Etude de la Vénus de Vienne II
Study of Vénus de Vienne II
24-carat goldpoint on mineral paper
Etude de la Vénus de Vienne III
Study of Vénus de Vienne III
24-carat goldpoint and silverpoint on mineral paper
Etude de la Vénus de Vienne I
Study of Vénus de Vienne
In this suite of three sketches done from observation of the ICAA’s Venus de Vienne, Smith works through the inherent difficulty of the sculpture. The outline of the Venus’s posture is, at its core, a series of curves- some convex and some concave, with not a harsh angle to be found even as the figure’s narrative incorporates the surprise and embarrassment of being caught out of the bath. Sculptures of Venus have been the fodder for centuries of artistic study, as sculptures of the often nude goddess have served students learning the mechanics of figure drawing, the anatomy and rhythm of the human form. Yet it was these softnesses, this fleshiness that captured Smith’s artistic eye, as he was taken by the way that flesh lay atop the underlying skeleton and skin smoothed the edges of this complex pose.
To Aphrodite (to the back)
Turned in on itself, here the artist has fully imagined his own form in the pose of the Venus de Vienne, with the gentle yet taught sweep of the figure’s back commanding the gaze of the viewer. His hand wraps around his side, an interpretation of the bathing Venus’s futile attempts at modesty, and an echo of the hand of Cupid that rests upon her back in the ICAA’s cast. As in the Hymns of Orpheus that Smith reflected on in the creation of this work, Venus is described as “apparent and unseen”, contradictory concepts that nevertheless manifest in the contrast between the contorted pose where the figure hides themselves and the sumptuous flesh permanently visible from all angles of the sculpted figure.
As Smith tackled this posture, he noted the difficulty not just in depicting the nuances of the figure’s back, which is both subtly convex and concave in complimentary places, but in maintaining the sculpture’s posture himself. This challenge speaks to the ephemerality of the posture captured by the original sculpture, which catches Venus in the split second as she emerges from her bath.
A goddess with a diadem
In this metalpoint, Smith again combines gold and silver to capture another canonical sculptural form from the ancient world, that of the standing nude. Based on a figure from The MET’s collection generically named “Marble head of a goddess wearing a diadem, probably Aphrodite”, Smith captures the angularity of the figure’s posture, the musculature that underlies the organic curves of her body, and the ambiguity of her identity that results from her missing face. Sans visage, the figure becomes an archetype of the idealized feminine form exemplified by Venus, ripe for projection from an expectant viewer.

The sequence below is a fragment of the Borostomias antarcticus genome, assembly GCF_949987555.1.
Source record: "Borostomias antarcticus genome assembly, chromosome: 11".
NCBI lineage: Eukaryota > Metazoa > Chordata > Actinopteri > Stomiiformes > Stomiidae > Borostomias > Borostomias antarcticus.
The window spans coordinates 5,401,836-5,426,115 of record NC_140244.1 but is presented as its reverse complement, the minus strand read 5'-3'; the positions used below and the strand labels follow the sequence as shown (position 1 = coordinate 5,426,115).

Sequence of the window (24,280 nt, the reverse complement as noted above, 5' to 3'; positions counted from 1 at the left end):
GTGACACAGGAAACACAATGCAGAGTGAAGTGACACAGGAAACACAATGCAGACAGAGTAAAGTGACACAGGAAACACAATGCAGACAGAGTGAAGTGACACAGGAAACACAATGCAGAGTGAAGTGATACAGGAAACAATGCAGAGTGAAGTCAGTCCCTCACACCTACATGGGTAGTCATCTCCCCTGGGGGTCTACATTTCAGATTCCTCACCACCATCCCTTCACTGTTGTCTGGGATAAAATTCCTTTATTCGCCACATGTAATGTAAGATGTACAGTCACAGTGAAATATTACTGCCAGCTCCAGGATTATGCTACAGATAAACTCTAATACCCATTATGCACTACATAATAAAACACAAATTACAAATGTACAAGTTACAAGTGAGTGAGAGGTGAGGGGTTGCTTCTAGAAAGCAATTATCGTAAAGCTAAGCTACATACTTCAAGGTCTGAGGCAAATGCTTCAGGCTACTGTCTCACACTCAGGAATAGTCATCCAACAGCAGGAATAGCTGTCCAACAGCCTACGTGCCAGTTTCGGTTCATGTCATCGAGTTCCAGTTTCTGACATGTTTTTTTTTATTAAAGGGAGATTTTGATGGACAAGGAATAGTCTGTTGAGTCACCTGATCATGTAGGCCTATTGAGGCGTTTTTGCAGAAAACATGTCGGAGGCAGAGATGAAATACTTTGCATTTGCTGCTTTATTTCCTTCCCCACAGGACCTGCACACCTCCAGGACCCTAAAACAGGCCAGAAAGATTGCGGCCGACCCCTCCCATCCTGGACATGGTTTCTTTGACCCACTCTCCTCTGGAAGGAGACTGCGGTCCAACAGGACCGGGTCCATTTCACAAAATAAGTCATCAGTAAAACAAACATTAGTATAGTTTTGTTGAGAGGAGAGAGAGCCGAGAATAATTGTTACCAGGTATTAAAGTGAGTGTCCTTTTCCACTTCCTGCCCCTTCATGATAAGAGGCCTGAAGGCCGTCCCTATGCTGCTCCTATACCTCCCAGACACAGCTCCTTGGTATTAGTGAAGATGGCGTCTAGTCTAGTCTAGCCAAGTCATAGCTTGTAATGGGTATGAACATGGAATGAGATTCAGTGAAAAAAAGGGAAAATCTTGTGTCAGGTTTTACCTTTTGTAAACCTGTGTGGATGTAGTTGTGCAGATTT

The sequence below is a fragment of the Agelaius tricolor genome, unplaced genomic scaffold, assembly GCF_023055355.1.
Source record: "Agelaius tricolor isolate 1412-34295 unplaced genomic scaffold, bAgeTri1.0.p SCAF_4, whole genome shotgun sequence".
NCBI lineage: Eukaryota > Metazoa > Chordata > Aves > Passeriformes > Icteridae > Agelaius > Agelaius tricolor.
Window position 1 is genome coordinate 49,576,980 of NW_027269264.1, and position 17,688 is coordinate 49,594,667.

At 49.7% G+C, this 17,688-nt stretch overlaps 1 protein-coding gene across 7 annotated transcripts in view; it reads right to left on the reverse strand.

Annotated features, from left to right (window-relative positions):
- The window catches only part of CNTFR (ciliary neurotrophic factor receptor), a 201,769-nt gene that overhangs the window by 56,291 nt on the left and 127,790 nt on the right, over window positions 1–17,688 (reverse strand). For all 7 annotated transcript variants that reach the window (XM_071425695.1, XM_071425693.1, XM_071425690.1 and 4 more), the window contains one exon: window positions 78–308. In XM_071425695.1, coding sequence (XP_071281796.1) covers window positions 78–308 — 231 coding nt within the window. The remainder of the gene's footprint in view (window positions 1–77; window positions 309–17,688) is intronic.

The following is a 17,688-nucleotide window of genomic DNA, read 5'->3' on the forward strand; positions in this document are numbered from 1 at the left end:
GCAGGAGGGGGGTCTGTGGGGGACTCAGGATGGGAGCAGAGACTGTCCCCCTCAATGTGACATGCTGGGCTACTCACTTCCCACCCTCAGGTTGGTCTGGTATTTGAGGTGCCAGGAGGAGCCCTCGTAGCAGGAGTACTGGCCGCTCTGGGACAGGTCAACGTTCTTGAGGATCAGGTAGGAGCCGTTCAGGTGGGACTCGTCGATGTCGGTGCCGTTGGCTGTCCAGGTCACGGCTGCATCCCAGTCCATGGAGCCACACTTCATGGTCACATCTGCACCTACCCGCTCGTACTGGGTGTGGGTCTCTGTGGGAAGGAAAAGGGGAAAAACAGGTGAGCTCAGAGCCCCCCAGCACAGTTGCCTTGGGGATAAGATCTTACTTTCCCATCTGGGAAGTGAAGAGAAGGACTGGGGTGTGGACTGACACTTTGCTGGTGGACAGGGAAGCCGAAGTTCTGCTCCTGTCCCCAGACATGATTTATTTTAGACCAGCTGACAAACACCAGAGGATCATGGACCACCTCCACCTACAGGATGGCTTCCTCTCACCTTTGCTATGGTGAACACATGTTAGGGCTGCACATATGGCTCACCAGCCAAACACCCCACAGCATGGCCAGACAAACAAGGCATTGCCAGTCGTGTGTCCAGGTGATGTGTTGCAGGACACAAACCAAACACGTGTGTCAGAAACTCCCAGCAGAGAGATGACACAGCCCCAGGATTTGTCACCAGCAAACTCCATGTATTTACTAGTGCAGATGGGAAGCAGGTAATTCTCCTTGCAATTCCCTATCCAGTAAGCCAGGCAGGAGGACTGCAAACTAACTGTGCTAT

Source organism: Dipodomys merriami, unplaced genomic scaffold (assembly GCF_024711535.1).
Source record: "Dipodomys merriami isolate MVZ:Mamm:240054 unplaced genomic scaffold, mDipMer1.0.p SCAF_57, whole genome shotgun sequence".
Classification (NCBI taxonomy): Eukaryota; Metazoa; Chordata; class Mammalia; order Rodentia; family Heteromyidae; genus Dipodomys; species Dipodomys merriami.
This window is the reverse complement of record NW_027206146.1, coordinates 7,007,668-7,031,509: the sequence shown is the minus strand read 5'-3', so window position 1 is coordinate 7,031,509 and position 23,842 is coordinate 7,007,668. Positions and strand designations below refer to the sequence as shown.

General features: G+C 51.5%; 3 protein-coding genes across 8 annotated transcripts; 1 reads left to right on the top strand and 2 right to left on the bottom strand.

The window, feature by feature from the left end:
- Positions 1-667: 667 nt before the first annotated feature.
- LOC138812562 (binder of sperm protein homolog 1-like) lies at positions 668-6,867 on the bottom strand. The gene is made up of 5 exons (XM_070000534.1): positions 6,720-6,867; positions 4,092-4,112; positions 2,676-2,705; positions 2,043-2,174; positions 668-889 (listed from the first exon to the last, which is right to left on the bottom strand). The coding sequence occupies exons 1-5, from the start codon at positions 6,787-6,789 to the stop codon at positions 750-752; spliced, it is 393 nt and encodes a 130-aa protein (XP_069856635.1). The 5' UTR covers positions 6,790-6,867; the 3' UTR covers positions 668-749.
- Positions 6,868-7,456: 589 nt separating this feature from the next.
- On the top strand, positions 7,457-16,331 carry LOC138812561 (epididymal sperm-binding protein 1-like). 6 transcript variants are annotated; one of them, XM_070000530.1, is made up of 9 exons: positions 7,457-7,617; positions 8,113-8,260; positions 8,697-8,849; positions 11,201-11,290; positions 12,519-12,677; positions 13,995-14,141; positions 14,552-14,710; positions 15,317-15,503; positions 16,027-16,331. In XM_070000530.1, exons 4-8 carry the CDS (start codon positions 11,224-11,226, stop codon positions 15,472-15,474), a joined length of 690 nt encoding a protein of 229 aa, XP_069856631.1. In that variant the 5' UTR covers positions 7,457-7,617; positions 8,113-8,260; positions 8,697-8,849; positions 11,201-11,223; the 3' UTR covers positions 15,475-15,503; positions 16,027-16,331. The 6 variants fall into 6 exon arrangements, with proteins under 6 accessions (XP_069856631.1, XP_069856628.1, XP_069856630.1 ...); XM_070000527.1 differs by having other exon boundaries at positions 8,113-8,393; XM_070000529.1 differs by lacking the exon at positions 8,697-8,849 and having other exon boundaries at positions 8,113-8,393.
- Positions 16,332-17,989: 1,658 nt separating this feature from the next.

Study of Gaia
In this work, entitled Gaia, Smith carves out the proud bust of a woman, the crisp lines of goldpoint marking her dramatic silhouette against the monochrome of the paper. Alluding to the titular goddess’s origin story of rising, fully formed, from the earth, the figure’s head emerges from its background, her taut neck supporting a face insistent upon being seen. Smith considered his own mother while completing this piece, adding a further layer of personal resonance to this striking image.
24-carat goldpoint and silverpoint on clay coat paper
The artist turns his attention to himself, with careful hatching pulling forward his form from the surface of the coated paper. The lower body whispers away into the monochrome of the background, while the suggestion of the figure’s head leaves the work open-ended, prompting the viewer’s attention back to the articulated form below. Inherent to the figure is the comfort suggested by its posture and the soft curve of the neck and spine, a position that stands in stark opposition to the contortions and stretches captured in the Venus de Vienne and Ariadne drawings.
To Ariadne (To the hand)
24-carat goldpoint, silverpoint and gouache on clay coat paper
In the writing of Philostratus that describes the posture of Sleeping Ariadne, her posture is one of stretches and bendings, the mechanics of joints gone relaxed in a slumber observed by the gods. In this work, Smith records his own form as a sculptural fragment in Ariadne’s posture. Eyes shut and as oblivious to the viewer as Ariadne was to the watchful gaze of Dionysus, the viewer can observe the gentle press of hand against cheek, the sweep of wrist encircling head, the relaxation of stomach as it moves with drowsy breaths. Smith adds color to his face, infusing the head with the terracotta of ancient pottery, leaving himself both contemporarily recognizable yet timelessly enmeshed in classical aesthetics.